xcom-please-hitThe easiest way to tackle this question is to look at video games first. The modern X-COM remake is a good example of output randomness that can be frustrating. In that game you have a percent chance to hit the target you’re firing at. The chance varies based on soldier skill, weapon, range, and enemy cover. All that is calculated and abstracted and you see the percent chance before you shoot, click the mouse and a little animation plays showing whether you hit and did damage or not. Maybe your soldier has an audio file that plays when you miss, as you sit alone in your quiet office.
Ever miss in that game with a 90% hit chance? How did that make you feel? Frustrated and like it was out of your control?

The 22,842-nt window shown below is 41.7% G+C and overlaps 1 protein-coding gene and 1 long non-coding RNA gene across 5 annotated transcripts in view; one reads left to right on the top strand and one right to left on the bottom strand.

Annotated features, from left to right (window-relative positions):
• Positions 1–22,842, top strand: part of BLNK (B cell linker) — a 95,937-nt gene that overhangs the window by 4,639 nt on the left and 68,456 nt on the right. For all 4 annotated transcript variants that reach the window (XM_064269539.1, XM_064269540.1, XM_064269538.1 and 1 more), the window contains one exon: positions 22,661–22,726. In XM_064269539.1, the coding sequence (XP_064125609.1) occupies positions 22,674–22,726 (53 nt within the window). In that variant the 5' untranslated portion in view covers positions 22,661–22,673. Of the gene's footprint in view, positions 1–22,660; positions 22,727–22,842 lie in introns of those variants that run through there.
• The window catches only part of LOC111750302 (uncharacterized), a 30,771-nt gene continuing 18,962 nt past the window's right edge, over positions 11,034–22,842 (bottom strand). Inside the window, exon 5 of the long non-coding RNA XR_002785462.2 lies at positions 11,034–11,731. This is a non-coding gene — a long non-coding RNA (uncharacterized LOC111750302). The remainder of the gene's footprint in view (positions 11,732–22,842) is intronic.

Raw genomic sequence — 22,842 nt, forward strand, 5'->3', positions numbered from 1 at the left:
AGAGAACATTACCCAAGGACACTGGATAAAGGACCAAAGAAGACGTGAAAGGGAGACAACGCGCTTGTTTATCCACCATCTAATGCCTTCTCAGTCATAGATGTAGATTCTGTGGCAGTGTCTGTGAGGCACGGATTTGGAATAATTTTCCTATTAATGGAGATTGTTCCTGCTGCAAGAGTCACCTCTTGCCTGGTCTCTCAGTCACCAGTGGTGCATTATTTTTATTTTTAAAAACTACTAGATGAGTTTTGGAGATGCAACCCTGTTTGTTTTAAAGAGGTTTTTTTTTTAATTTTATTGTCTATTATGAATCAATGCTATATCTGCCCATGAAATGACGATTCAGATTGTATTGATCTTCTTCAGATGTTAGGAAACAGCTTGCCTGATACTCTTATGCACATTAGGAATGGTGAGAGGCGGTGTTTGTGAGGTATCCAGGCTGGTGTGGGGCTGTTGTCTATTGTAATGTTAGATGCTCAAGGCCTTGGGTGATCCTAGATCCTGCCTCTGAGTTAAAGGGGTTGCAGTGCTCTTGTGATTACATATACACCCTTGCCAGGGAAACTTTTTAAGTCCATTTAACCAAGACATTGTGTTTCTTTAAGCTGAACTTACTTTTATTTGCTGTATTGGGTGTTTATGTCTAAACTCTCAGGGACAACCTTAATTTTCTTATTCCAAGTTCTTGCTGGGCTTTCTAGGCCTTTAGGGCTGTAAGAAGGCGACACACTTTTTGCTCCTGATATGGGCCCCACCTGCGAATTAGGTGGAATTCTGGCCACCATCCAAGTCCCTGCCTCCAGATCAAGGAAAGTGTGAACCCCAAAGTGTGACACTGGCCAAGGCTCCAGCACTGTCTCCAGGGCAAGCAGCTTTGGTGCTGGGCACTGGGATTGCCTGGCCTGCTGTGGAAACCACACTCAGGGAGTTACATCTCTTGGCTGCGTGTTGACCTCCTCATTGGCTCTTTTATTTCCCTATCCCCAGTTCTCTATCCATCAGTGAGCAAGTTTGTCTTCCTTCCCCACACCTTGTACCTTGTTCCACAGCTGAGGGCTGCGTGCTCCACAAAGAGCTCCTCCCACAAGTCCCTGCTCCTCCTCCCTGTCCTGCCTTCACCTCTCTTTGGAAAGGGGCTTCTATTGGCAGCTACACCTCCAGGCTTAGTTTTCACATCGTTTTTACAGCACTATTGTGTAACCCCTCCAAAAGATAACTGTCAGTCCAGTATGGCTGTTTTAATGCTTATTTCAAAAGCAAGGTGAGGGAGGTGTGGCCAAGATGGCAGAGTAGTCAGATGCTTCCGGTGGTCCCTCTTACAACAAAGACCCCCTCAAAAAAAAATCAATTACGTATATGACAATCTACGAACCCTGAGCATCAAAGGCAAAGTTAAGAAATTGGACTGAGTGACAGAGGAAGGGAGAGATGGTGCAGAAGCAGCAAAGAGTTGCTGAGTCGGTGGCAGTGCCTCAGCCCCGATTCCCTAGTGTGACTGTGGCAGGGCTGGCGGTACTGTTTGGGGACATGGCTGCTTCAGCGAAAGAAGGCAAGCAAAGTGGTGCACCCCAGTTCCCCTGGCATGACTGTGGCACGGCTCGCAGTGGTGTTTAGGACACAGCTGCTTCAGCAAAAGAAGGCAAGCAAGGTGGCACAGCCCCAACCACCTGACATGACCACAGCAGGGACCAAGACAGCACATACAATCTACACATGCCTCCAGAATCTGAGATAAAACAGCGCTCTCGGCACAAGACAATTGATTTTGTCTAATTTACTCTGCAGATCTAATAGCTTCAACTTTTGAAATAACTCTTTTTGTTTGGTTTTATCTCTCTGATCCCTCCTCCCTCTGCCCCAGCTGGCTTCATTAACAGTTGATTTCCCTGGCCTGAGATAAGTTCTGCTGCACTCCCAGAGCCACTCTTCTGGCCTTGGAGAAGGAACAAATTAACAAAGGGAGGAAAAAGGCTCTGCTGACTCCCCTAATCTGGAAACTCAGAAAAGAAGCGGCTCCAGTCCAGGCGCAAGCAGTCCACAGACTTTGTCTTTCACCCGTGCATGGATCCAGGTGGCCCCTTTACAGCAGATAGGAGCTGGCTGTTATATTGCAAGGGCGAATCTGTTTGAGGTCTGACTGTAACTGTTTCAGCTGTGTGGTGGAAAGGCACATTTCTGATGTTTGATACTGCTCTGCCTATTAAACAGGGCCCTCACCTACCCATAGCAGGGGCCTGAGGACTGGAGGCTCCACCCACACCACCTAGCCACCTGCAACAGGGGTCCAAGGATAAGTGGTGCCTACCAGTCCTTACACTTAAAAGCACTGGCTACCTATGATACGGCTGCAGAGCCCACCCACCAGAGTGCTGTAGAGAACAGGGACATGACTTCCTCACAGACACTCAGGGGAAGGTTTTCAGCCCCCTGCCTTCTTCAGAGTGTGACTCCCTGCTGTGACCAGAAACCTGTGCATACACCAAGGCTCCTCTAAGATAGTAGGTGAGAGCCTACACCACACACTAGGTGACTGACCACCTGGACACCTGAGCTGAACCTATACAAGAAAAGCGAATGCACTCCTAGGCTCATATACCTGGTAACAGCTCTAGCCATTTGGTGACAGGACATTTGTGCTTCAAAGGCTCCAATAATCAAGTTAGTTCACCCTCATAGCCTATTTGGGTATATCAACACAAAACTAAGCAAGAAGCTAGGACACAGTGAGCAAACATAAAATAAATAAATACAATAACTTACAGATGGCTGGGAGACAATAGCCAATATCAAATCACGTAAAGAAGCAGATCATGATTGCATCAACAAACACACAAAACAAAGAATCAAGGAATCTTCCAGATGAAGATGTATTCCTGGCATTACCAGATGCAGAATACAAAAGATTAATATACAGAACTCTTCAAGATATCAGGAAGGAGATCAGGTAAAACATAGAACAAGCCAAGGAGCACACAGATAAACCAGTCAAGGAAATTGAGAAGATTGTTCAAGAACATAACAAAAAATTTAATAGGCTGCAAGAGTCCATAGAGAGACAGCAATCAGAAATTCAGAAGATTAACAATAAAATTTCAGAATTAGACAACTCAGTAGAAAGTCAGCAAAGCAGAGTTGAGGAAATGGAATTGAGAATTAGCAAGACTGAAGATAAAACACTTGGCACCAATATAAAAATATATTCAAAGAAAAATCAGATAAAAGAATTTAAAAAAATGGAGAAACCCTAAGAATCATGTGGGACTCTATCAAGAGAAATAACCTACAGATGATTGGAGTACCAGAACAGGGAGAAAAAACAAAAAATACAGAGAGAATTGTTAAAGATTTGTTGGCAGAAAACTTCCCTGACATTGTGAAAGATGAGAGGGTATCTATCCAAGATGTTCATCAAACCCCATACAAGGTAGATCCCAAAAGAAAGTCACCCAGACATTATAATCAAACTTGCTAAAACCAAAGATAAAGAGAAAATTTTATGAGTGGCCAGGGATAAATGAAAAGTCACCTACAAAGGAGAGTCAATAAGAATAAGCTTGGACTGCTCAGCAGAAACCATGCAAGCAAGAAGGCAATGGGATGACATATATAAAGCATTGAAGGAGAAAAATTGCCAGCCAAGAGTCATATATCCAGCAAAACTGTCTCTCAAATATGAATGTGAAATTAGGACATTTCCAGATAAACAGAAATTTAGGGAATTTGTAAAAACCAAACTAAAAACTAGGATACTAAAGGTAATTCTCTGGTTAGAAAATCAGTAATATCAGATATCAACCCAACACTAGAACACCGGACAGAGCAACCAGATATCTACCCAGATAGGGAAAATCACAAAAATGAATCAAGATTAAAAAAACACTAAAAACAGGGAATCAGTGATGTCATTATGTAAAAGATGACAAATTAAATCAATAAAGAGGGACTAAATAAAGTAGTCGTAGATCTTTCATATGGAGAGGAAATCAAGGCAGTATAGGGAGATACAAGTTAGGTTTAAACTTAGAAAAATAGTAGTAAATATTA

DC-Cavalier-Border-Battle-0115Now let’s look at a tabletop example, of course using Dinosaur Cowboys. You physically pick up your hand painted miniature, move into Short Distance to hit easier, and try to improve your odds further by choosing to shoot an enemy who hasn’t moved yet. You ask your opponent across the table what their Defense is, add that to your Ranged Target Number, factor in a few mods, and figure out what you need to hit. Let’s say 9+. The chance to hit feels a bit abstract, but at least you know how you arrived at it. In terms of a percent chance you know you have a 4/12 chance per dice…but your Six-Shooter has 4 attacks, so you’re rolling 4 dice. Hmm remember your math class on probabilities? Silently hope to not roll any 1s, in fact a full roll of 12s would be perfect. You pick up the dice, get a nice tactile feel from their edges, shake them in your clenched fist. The pleasing sound of clattering dice fills your games room. Both you and your opponent are staring, waiting for the roll. The dice tumble, building anticipation. 1, 5, 9, and 12. Your eyes see the 9 and 12 first and your cheer a bit. Your opponent sees the 1 and 5 and also cheers. A hit and a Crit! But also a Reload! You curse the dice that rolled a 1, consider putting it back in your bag and getting a different one.